Why are straight men typically inclined not to be good dancers?  Because group dancing and dancing in pairs, as a whole, are more of feminine acts.  Dancing as we know it today is free-spirited and emotionally expressive.  It often shows the ups and downs of relationships and/or life in general.  That doesn’t work for most men, because a man’s mind is wired to be formulaic and often emotionally repressive.  Most men have to “learn to dance”.  Tell me what to do so I can get this right. It’s more about straight memorization for a straight guy to learn to dance.  He’s learning to dance to make his girlfriend or wife happy- not to express himself in a new exciting way.

When I think of famous tap dancers throughout American history, I think of classy Italian, Jewish, and African-American men wearing black suits like Fred Astaire, Frank Sinatra, Sammy Davis, Jr., Gregory Hines, and of course, the legendary Tony Danza.  Although, this isn’t to say that all or even most tap-dancing men are straight.  But what I do recognize is 1) that because tap dancing is simply based on rhythm and formula (which are masculine elements- famous female drummers are a rare thing), and 2) that tap dancing only really evokes one basic emotional feel, which is always positive and upbeat.  I never remember seeing a tap dancing routine which went from happy, to sad, to angry, back to happy, to a feeling of loss, to happy, to acceptance of grief, to contentment, the way a typical 2 minute dance song on Dancing with the Stars or So You Think You Can Dance typically does.

Clogging, on the other hand, though similar to tap-dancing, is not masculine.  It often involves groups, costumes, and festive music- therefore making it a feminine art form, since there is room for “artistic expression”.  But square dancing is masculine because, like in tap-dancing, the mood is always the same (upbeat) and there is no guesswork on how to do it, since the instructions are typically spoken to music.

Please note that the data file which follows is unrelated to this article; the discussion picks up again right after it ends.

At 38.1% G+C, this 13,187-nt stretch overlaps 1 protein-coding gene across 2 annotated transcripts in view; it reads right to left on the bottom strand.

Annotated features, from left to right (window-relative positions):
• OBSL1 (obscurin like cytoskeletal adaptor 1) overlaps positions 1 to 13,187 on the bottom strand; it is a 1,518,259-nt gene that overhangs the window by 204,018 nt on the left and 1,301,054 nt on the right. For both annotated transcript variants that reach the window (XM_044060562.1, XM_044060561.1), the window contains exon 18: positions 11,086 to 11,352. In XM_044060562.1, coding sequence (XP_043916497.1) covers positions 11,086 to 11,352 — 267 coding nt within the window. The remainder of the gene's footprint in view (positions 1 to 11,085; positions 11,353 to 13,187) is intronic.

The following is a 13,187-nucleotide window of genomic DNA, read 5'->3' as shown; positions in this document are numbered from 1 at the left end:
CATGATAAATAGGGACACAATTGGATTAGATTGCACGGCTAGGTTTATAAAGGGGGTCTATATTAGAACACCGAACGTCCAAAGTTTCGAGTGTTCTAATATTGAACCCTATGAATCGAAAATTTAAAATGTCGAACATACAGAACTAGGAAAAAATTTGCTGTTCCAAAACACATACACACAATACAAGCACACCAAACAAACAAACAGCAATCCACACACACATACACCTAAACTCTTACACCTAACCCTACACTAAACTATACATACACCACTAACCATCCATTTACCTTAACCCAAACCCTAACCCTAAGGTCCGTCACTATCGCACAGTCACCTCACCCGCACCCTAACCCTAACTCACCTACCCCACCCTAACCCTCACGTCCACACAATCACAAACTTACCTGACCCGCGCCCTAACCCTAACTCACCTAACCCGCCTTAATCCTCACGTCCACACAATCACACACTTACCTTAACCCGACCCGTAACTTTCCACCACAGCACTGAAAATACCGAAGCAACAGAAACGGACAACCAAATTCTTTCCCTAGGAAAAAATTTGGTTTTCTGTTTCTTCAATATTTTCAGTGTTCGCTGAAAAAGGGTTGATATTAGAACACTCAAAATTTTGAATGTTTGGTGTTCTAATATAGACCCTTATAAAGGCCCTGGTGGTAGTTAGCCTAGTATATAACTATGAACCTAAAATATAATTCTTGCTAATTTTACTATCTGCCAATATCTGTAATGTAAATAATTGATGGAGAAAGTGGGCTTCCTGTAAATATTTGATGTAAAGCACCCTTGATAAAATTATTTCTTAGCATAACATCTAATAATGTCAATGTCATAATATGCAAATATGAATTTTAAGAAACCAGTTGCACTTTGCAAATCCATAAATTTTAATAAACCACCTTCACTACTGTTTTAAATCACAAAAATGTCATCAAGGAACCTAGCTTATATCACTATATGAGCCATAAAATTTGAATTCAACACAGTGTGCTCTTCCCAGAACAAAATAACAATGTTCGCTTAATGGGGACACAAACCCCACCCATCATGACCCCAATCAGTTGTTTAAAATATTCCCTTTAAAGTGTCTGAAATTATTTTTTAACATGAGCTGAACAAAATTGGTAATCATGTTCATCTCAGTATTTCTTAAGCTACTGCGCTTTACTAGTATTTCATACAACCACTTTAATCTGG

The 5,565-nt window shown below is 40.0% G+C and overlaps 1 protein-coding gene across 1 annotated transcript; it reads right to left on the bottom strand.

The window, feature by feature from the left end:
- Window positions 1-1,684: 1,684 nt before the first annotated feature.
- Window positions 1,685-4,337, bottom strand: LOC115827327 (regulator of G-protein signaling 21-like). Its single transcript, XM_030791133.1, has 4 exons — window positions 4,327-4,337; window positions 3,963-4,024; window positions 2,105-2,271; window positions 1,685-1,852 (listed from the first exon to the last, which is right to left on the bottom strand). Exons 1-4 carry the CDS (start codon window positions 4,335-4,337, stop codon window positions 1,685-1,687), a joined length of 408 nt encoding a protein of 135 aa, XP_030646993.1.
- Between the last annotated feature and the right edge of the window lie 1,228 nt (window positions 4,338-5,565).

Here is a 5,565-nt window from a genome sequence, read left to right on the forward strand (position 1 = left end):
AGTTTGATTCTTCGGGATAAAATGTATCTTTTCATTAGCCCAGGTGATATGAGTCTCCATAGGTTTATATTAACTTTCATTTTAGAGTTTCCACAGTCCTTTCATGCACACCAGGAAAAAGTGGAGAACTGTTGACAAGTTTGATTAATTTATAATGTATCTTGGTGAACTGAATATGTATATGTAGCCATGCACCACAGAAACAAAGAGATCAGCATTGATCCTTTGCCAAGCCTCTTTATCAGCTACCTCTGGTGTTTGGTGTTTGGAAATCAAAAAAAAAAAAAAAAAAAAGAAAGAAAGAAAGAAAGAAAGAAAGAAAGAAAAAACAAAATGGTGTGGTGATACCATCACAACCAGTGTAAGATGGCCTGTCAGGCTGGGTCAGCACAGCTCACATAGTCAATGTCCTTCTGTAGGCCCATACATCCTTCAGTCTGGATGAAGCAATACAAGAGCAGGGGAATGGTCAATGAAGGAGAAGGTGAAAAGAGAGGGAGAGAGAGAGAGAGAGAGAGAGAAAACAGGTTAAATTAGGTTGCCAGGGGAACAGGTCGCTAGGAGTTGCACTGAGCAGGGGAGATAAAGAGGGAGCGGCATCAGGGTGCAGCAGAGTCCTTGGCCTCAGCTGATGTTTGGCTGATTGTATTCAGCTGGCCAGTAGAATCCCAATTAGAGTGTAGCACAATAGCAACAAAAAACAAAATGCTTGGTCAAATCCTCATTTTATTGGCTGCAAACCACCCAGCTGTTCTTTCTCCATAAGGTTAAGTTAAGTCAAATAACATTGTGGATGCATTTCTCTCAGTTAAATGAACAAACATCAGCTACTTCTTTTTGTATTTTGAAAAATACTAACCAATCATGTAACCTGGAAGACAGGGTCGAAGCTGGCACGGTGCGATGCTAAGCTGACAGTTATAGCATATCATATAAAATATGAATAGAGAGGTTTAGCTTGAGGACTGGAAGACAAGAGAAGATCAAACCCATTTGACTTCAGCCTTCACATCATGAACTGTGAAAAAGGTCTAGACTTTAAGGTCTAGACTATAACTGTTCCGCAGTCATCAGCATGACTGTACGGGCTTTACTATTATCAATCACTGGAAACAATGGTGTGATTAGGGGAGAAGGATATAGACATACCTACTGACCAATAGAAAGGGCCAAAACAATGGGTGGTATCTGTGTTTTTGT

So how could a man and a woman dance to music and it realistically represent them and their relationship?  I’m picturing a guy tap dancing in his own little world while the woman ballet dances around him, and the guy is seemingly oblivious to what is going on.

Writing for Readers (and Reading the Writings) of the Opposite Sex

Are most of my readers men or women?  Let’s take a look at the demographics of Scenic Route Snapshots…

I like to keep up with the demographics of my readers, as best I can, by checking to see which posts are consistently the most popular and also by seeing which keywords are the most commonly searched phrases.  Because while I do write creatively and freely, I also want to be able to cater to “revisitors” to give them something worth coming back for- hopefully ending up in that coveted “Favorites” tab on their computer screen.

Another good indicator of who I am attracting as readers is by looking at my “tag cluster cloud” on the right side of the screen, entitled “What I Write About the Most”.  These are the topics I label myself to help readers in the WordPress community (the website franchise this site is published through) find posts about a particular subject they want to read about.  The more times I publish a post with that “tag word”, the larger it appears in the cluster cloud.  Here’s a breakdown of the tag words currently in my cluster cloud with an according “gender predictor” with each one:

Masculine: manspeak, men, wife

Feminine: Ali Fedotowsky, baby, Chris Harrison, dad from day one, Jake Pavelka, The Bachelor, The Bachelorette

Neutral: 1983, ABC (the network featuring LOST and The Bachelor, which I’ve written countless recaps for), America, American, Bible, blog, blogging, blogs, cancer, Christian, Christianity, coffee, comedy, déjà vu, English, facebook, family, Fort Payne, friends, funny, God, Google, Italian, Jacob (from LOST), Jesus, Jewish, Jews, life, LOST, Nashville, Nick Shell (while I am masculine, I appeal to both genders, as this particular post will explain), people, Starbucks, Thailand

While it appears to me that most of the topics I mention in my writings are gender neutral, the ones that are specifically feminine do outweigh those which are specifically masculine.  And even then, through the Manspeak series (categorized as “masculine”) is written to explain the way men think and speak, I’m inclined to assume that more women read the series than men, to understand their boyfriends, husbands, sons, and fathers.  (Click the title to get to the main Manspeak page: Manspeak, Volume 0: Introduction).